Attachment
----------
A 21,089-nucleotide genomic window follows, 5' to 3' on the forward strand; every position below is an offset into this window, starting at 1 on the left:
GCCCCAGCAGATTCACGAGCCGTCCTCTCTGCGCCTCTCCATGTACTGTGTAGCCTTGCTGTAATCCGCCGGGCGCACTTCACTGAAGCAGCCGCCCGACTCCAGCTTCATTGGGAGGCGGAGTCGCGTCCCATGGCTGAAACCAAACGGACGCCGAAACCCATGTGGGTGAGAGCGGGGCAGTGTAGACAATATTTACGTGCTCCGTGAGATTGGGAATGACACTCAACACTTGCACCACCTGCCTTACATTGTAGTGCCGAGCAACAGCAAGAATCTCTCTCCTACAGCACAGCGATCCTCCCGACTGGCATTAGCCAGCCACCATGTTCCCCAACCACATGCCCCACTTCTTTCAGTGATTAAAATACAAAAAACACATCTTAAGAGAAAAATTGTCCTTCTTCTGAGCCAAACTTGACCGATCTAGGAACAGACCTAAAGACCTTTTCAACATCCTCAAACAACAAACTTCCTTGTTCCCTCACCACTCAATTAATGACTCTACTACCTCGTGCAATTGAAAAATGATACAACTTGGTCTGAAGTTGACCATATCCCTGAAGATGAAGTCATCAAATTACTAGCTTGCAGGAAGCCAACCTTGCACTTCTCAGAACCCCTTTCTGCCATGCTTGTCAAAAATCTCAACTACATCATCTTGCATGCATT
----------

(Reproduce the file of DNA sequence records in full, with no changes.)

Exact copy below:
A 21,089-nucleotide genomic window follows, 5' to 3' on the forward strand; every position below is an offset into this window, starting at 1 on the left:
GCCCCAGCAGATTCACGAGCCGTCCTCTCTGCGCCTCTCCATGTACTGTGTAGCCTTGCTGTAATCCGCCGGGCGCACTTCACTGAAGCAGCCGCCCGACTCCAGCTTCATTGGGAGGCGGAGTCGCGTCCCATGGCTGAAACCAAACGGACGCCGAAACCCATGTGGGTGAGAGCGGGGCAGTGTAGACAATATTTACGTGCTCCGTGAGATTGGGAATGACACTCAACACTTGCACCACCTGCCTTACATTGTAGTGCCGAGCAACAGCAAGAATCTCTCTCCTACAGCACAGCGATCCTCCCGACTGGCATTAGCCAGCCACCATGTTCCCCAACCACATGCCCCACTTCTTTCAGTGATTAAAATACAAAAAACACATCTTAAGAGAAAAATTGTCCTTCTTCTGAGCCAAACTTGACCGATCTAGGAACAGACCTAAAGACCTTTTCAACATCCTCAAACAACAAACTTCCTTGTTCCCTCACCACTCAATTAATGACTCTACTACCTCGTGCAATTGAAAAATGATACAACTTGGTCTGAAGTTGACCATATCCCTGAAGATGAAGTCATCAAATTACTAGCTTGCAGGAAGCCAACCTTGCACTTCTCAGAACCCCTTTCTGCCATGCTTGTCAAAAATCTCAACTACATCATCTTGCATGCATT